Friday, January 22, 2010

Book Review - "Through the Heart" by Kate Morgenroth

Love stories don't usually involve murder, but this one does. It also involves a lot of other emotions and concerns, such as guilt, duty, fate. The story isn't long page-wise, but it does have the power to keep you thinking after you close the book.

Nora has been taking care of her ailing mother for three years, giving up her dream of getting a PhD in order to move back to her tiny hometown in Kansas in order to do it. Timothy, in New York, manages the family's fortune and kind of drifts through life, not quite sure what he wants but content to have things stay the same. He has to make a visit to Omaha to see Warren Buffett and while there, takes a drive into Kansas that leads to a chance encounter with Nora.

Nora isn't like any of the women Timothy has met in New York. She is beautiful but she has a childlike quality to her, which makes her seem more real. She's always herself, never trying to impress him or to be someone else so he'll like her. She doesn't flirt, she just acts naturally. For Nora, she has a broken engagement in her past and a mother who thinks she hasn't tried hard enough to catch a man. The two try to have a couple of dates, but miscommunication gets in the way. Still, they each see something in the other that makes them think they've fallen in love. Nora follows Timothy to New York, where she meets his crazy family. Timothy asks her to marry him and she says yes, but neither one knows what disaster will befall them the night before the wedding.

Each chapter is told in alternating first-person perspectives of Nora and Timothy. Thus there are several places where the same scene is visited but from the other side. Luckily, the author doesn't simply rewrite each of those scenes; she includes the thoughts and emotions from each person, so you feel like you were there. Or that you're sitting down, chatting over coffee with Nora and then with Timothy. Interspersing some chapters are excerpts from police procedural textbooks, which reminds you that there's a murder in the story somewhere. The main focus, however, is on Nora and Timothy and their slow courtship, which speeds up considerably once she arrives in New York and they get engaged. The murder occurs near the end of the book, and the revelation of the killer blows a few holes in the story, but if you can suspend your disbelief for a while, you'll end up thinking more about the themes Morgenroth has explored instead of the details.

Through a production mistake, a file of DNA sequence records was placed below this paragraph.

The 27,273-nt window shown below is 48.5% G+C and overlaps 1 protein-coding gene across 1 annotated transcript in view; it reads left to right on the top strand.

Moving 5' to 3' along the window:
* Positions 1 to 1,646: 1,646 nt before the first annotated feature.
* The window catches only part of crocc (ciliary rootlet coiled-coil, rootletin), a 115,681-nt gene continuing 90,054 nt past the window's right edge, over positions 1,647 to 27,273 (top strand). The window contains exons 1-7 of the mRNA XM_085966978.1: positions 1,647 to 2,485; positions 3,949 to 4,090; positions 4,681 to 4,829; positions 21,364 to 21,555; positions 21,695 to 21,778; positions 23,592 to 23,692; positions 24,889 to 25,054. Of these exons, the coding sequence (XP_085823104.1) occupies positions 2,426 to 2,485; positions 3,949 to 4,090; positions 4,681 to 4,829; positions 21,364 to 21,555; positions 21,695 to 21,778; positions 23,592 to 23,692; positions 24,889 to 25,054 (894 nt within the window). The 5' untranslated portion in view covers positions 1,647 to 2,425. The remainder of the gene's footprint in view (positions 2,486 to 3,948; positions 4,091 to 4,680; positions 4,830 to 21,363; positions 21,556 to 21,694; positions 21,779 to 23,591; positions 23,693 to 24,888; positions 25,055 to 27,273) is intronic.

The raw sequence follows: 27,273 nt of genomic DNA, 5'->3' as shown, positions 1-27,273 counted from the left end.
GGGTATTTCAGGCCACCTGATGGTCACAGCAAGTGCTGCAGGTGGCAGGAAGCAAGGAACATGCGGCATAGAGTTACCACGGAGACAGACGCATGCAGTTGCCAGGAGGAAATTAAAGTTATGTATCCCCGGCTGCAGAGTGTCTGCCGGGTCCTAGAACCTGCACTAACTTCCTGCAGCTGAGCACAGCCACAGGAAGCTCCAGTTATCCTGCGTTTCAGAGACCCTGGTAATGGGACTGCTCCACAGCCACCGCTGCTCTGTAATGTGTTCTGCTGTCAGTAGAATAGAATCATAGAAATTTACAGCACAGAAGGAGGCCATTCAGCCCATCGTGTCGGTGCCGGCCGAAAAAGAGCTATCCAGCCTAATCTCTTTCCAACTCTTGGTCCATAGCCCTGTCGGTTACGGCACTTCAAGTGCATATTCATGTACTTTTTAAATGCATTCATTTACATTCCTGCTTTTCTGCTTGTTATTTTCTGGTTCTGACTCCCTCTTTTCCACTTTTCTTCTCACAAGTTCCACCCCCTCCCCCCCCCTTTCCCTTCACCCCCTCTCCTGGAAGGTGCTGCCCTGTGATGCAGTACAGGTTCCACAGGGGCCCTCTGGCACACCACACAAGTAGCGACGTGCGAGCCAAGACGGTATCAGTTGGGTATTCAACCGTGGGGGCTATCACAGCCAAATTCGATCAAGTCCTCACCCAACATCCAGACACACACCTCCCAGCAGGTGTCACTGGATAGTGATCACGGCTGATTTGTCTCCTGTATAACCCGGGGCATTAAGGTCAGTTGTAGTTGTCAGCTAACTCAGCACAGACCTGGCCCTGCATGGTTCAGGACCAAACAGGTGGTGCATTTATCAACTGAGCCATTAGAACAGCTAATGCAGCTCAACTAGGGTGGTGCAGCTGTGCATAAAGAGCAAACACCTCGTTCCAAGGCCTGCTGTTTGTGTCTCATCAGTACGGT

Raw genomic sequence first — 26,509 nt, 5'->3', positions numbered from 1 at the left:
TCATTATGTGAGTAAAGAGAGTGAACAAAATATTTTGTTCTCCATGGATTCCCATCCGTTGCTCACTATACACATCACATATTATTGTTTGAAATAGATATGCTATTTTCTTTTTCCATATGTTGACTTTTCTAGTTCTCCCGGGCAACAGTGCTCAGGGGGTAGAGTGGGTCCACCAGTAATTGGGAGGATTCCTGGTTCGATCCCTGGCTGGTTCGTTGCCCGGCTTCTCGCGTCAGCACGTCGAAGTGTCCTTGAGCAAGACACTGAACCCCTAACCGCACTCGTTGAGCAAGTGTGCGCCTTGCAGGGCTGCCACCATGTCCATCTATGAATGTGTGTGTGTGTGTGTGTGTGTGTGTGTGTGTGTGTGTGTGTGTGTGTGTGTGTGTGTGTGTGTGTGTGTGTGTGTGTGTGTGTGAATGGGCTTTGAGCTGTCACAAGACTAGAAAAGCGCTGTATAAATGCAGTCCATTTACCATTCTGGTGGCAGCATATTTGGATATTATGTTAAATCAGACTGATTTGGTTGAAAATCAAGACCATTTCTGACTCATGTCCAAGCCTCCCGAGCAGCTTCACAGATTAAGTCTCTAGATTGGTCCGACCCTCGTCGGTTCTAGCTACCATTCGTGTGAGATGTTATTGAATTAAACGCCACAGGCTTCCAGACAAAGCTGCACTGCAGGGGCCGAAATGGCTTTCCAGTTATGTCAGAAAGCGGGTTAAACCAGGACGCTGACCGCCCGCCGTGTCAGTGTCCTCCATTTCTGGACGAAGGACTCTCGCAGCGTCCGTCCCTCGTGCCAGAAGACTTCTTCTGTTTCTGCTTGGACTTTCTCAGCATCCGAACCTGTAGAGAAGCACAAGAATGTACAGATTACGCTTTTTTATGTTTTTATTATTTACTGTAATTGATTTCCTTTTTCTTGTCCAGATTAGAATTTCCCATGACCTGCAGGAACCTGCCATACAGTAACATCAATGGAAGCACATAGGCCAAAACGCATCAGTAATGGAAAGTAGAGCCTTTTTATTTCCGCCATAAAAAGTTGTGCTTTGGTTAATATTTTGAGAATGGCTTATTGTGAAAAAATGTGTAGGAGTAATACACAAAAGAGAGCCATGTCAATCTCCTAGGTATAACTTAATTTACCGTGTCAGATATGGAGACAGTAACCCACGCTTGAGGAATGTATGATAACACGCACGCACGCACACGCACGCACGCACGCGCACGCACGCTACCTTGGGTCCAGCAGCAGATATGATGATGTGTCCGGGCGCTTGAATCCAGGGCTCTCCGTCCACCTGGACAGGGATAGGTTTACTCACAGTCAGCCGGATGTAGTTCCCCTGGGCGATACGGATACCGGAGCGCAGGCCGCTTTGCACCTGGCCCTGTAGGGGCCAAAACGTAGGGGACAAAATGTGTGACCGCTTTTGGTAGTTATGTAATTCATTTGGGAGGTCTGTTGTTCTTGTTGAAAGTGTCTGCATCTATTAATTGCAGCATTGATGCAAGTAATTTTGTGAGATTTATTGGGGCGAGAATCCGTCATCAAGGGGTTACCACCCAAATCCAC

Morgenroth's themes include guilt, both from survivors and from children towards their parents. She also asks about duty, as in how much does an adult child owe his or her parents? When does a child cross the line between sacrificing their own lives and in taking responsibility for the care of a parent? Morgenroth also inquires about money. How much does it take to make someone really and truly happy? She wonders what love is like. How do you know you're officially in love, and is that the most important thing in life?

Neither Nora nor Timothy is a completely sympathetic character, and their love story may seem superficial. For example, Timothy at one point says he needs Nora to prove she loves him, and he gets as far as the rehearsal dinner without feeling like she's come through. This seems a little selfish to me. Still, even though not much else happens in the book besides this romance, there are enough questions raised to keep me pondering about these two characters and the choices they make. If you like cerebral writing or if you like a little mystery in your romance, give this one a try.

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